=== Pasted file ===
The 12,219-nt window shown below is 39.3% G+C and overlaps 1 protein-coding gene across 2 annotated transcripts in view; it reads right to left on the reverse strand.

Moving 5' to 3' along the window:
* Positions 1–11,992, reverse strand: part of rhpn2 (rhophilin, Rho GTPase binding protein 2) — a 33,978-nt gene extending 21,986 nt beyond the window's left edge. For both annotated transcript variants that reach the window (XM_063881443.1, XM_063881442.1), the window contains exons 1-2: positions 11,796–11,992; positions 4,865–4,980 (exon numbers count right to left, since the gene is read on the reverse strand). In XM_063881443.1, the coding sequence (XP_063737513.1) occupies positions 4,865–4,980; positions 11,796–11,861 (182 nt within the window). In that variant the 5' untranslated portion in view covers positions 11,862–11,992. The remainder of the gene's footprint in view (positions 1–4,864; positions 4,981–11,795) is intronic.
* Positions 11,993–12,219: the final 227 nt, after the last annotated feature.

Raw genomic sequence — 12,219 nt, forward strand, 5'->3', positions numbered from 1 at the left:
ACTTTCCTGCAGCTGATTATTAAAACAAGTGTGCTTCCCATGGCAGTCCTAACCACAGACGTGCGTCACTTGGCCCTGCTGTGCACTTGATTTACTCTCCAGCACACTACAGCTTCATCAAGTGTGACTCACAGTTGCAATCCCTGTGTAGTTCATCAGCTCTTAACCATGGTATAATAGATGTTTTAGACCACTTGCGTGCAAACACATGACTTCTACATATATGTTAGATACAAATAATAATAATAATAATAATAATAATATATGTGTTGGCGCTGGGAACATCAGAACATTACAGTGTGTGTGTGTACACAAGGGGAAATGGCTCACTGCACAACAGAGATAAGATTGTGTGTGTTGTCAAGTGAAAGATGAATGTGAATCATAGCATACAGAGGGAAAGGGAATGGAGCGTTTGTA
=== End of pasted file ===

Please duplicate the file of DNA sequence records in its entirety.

The 12,219-nt window shown below is 39.3% G+C and overlaps 1 protein-coding gene across 2 annotated transcripts in view; it reads right to left on the reverse strand.

Moving 5' to 3' along the window:
* Positions 1–11,992, reverse strand: part of rhpn2 (rhophilin, Rho GTPase binding protein 2) — a 33,978-nt gene extending 21,986 nt beyond the window's left edge. For both annotated transcript variants that reach the window (XM_063881443.1, XM_063881442.1), the window contains exons 1-2: positions 11,796–11,992; positions 4,865–4,980 (exon numbers count right to left, since the gene is read on the reverse strand). In XM_063881443.1, the coding sequence (XP_063737513.1) occupies positions 4,865–4,980; positions 11,796–11,861 (182 nt within the window). In that variant the 5' untranslated portion in view covers positions 11,862–11,992. The remainder of the gene's footprint in view (positions 1–4,864; positions 4,981–11,795) is intronic.
* Positions 11,993–12,219: the final 227 nt, after the last annotated feature.

Raw genomic sequence — 12,219 nt, forward strand, 5'->3', positions numbered from 1 at the left:
ACTTTCCTGCAGCTGATTATTAAAACAAGTGTGCTTCCCATGGCAGTCCTAACCACAGACGTGCGTCACTTGGCCCTGCTGTGCACTTGATTTACTCTCCAGCACACTACAGCTTCATCAAGTGTGACTCACAGTTGCAATCCCTGTGTAGTTCATCAGCTCTTAACCATGGTATAATAGATGTTTTAGACCACTTGCGTGCAAACACATGACTTCTACATATATGTTAGATACAAATAATAATAATAATAATAATAATAATATATGTGTTGGCGCTGGGAACATCAGAACATTACAGTGTGTGTGTGTACACAAGGGGAAATGGCTCACTGCACAACAGAGATAAGATTGTGTGTGTTGTCAAGTGAAAGATGAATGTGAATCATAGCATACAGAGGGAAAGGGAATGGAGCGTTTGTA